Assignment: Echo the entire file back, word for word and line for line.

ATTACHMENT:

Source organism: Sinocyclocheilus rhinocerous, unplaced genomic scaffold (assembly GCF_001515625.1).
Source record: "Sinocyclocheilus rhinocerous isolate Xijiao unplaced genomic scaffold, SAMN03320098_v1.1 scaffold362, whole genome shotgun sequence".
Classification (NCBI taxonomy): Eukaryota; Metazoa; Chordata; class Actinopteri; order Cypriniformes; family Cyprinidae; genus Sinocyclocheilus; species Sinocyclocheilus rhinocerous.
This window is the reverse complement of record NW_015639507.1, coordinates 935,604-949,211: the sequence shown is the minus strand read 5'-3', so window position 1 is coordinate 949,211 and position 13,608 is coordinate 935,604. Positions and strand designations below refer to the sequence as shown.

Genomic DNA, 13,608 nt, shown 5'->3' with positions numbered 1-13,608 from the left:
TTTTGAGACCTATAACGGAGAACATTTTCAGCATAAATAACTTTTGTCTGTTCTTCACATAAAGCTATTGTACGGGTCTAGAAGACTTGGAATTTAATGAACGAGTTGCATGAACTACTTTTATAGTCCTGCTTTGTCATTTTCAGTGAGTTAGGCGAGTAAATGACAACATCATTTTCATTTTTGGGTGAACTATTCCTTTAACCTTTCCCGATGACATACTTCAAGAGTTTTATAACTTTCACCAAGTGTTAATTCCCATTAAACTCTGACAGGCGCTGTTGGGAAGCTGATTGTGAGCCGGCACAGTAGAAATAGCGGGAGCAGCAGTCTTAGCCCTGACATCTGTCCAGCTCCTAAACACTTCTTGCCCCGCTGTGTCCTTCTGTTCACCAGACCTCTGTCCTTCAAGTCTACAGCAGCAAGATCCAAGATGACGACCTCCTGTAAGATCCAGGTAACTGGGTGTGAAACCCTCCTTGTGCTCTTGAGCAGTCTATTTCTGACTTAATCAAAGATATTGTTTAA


Source organism: Sinocyclocheilus rhinocerous, unplaced genomic scaffold (assembly GCF_001515625.1).
Source record: "Sinocyclocheilus rhinocerous isolate Xijiao unplaced genomic scaffold, SAMN03320098_v1.1 scaffold362, whole genome shotgun sequence".
Classification (NCBI taxonomy): Eukaryota; Metazoa; Chordata; class Actinopteri; order Cypriniformes; family Cyprinidae; genus Sinocyclocheilus; species Sinocyclocheilus rhinocerous.
This window is the reverse complement of record NW_015639507.1, coordinates 935,604-949,211: the sequence shown is the minus strand read 5'-3', so window position 1 is coordinate 949,211 and position 13,608 is coordinate 935,604. Positions and strand designations below refer to the sequence as shown.

Genomic DNA, 13,608 nt, shown 5'->3' with positions numbered 1-13,608 from the left:
TTTTGAGACCTATAACGGAGAACATTTTCAGCATAAATAACTTTTGTCTGTTCTTCACATAAAGCTATTGTACGGGTCTAGAAGACTTGGAATTTAATGAACGAGTTGCATGAACTACTTTTATAGTCCTGCTTTGTCATTTTCAGTGAGTTAGGCGAGTAAATGACAACATCATTTTCATTTTTGGGTGAACTATTCCTTTAACCTTTCCCGATGACATACTTCAAGAGTTTTATAACTTTCACCAAGTGTTAATTCCCATTAAACTCTGACAGGCGCTGTTGGGAAGCTGATTGTGAGCCGGCACAGTAGAAATAGCGGGAGCAGCAGTCTTAGCCCTGACATCTGTCCAGCTCCTAAACACTTCTTGCCCCGCTGTGTCCTTCTGTTCACCAGACCTCTGTCCTTCAAGTCTACAGCAGCAAGATCCAAGATGACGACCTCCTGTAAGATCCAGGTAACTGGGTGTGAAACCCTCCTTGTGCTCTTGAGCAGTCTATTTCTGACTTAATCAAAGATATTGTTTAA